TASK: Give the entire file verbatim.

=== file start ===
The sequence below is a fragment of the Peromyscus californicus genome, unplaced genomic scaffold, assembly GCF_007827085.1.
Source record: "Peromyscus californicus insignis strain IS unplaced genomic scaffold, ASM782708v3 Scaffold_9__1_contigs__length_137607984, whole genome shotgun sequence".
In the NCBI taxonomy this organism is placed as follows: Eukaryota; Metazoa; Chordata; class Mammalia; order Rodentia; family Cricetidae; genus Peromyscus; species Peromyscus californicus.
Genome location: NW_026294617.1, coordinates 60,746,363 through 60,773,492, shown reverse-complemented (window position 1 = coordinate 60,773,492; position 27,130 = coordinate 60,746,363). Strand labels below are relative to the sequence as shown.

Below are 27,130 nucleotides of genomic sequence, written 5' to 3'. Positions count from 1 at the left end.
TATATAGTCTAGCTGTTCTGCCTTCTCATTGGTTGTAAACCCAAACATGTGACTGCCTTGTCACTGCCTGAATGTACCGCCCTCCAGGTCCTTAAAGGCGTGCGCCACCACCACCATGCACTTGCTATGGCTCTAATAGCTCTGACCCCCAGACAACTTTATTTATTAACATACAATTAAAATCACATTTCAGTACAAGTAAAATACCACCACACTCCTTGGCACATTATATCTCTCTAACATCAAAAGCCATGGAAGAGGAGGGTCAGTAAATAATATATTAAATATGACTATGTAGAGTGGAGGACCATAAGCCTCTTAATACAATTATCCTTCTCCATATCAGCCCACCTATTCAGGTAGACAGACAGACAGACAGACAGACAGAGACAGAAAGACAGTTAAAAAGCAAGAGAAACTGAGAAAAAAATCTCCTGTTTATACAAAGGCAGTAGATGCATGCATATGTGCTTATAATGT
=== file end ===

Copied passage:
The sequence below is a fragment of the Peromyscus californicus genome, unplaced genomic scaffold, assembly GCF_007827085.1.
Source record: "Peromyscus californicus insignis strain IS unplaced genomic scaffold, ASM782708v3 Scaffold_9__1_contigs__length_137607984, whole genome shotgun sequence".
In the NCBI taxonomy this organism is placed as follows: Eukaryota; Metazoa; Chordata; class Mammalia; order Rodentia; family Cricetidae; genus Peromyscus; species Peromyscus californicus.
Genome location: NW_026294617.1, coordinates 60,746,363 through 60,773,492, shown reverse-complemented (window position 1 = coordinate 60,773,492; position 27,130 = coordinate 60,746,363). Strand labels below are relative to the sequence as shown.

Below are 27,130 nucleotides of genomic sequence, written 5' to 3'. Positions count from 1 at the left end.
TATATAGTCTAGCTGTTCTGCCTTCTCATTGGTTGTAAACCCAAACATGTGACTGCCTTGTCACTGCCTGAATGTACCGCCCTCCAGGTCCTTAAAGGCGTGCGCCACCACCACCATGCACTTGCTATGGCTCTAATAGCTCTGACCCCCAGACAACTTTATTTATTAACATACAATTAAAATCACATTTCAGTACAAGTAAAATACCACCACACTCCTTGGCACATTATATCTCTCTAACATCAAAAGCCATGGAAGAGGAGGGTCAGTAAATAATATATTAAATATGACTATGTAGAGTGGAGGACCATAAGCCTCTTAATACAATTATCCTTCTCCATATCAGCCCACCTATTCAGGTAGACAGACAGACAGACAGACAGACAGAGACAGAAAGACAGTTAAAAAGCAAGAGAAACTGAGAAAAAAATCTCCTGTTTATACAAAGGCAGTAGATGCATGCATATGTGCTTATAATGT